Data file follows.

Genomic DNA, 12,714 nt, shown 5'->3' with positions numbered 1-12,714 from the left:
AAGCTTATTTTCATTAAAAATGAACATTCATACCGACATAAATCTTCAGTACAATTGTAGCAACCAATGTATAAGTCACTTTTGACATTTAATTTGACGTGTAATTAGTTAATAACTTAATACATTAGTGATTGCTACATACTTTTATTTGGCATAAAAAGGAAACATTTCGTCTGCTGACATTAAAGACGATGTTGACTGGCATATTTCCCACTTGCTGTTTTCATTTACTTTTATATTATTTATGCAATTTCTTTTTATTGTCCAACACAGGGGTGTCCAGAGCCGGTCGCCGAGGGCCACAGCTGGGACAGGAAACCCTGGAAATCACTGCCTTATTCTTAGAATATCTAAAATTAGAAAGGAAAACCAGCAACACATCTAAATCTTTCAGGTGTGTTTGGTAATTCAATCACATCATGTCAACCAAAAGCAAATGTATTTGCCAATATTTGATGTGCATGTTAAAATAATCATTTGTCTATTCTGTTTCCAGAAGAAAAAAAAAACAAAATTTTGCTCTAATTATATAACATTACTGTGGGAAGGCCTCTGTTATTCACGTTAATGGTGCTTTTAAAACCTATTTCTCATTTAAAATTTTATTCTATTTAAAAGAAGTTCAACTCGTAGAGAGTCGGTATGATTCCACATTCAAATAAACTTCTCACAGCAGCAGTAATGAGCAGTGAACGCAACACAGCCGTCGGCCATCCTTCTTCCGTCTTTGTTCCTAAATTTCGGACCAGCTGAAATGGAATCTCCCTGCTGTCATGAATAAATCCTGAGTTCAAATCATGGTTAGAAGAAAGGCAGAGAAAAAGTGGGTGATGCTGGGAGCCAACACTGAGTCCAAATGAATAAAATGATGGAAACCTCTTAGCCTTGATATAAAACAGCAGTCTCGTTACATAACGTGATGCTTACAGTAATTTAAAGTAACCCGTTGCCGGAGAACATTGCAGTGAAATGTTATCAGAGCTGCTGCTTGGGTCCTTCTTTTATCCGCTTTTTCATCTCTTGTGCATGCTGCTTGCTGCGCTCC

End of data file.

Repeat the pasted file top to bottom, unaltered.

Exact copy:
Genomic DNA, 12,714 nt, shown 5'->3' with positions numbered 1-12,714 from the left:
AAGCTTATTTTCATTAAAAATGAACATTCATACCGACATAAATCTTCAGTACAATTGTAGCAACCAATGTATAAGTCACTTTTGACATTTAATTTGACGTGTAATTAGTTAATAACTTAATACATTAGTGATTGCTACATACTTTTATTTGGCATAAAAAGGAAACATTTCGTCTGCTGACATTAAAGACGATGTTGACTGGCATATTTCCCACTTGCTGTTTTCATTTACTTTTATATTATTTATGCAATTTCTTTTTATTGTCCAACACAGGGGTGTCCAGAGCCGGTCGCCGAGGGCCACAGCTGGGACAGGAAACCCTGGAAATCACTGCCTTATTCTTAGAATATCTAAAATTAGAAAGGAAAACCAGCAACACATCTAAATCTTTCAGGTGTGTTTGGTAATTCAATCACATCATGTCAACCAAAAGCAAATGTATTTGCCAATATTTGATGTGCATGTTAAAATAATCATTTGTCTATTCTGTTTCCAGAAGAAAAAAAAAACAAAATTTTGCTCTAATTATATAACATTACTGTGGGAAGGCCTCTGTTATTCACGTTAATGGTGCTTTTAAAACCTATTTCTCATTTAAAATTTTATTCTATTTAAAAGAAGTTCAACTCGTAGAGAGTCGGTATGATTCCACATTCAAATAAACTTCTCACAGCAGCAGTAATGAGCAGTGAACGCAACACAGCCGTCGGCCATCCTTCTTCCGTCTTTGTTCCTAAATTTCGGACCAGCTGAAATGGAATCTCCCTGCTGTCATGAATAAATCCTGAGTTCAAATCATGGTTAGAAGAAAGGCAGAGAAAAAGTGGGTGATGCTGGGAGCCAACACTGAGTCCAAATGAATAAAATGATGGAAACCTCTTAGCCTTGATATAAAACAGCAGTCTCGTTACATAACGTGATGCTTACAGTAATTTAAAGTAACCCGTTGCCGGAGAACATTGCAGTGAAATGTTATCAGAGCTGCTGCTTGGGTCCTTCTTTTATCCGCTTTTTCATCTCTTGTGCATGCTGCTTGCTGCGCTCC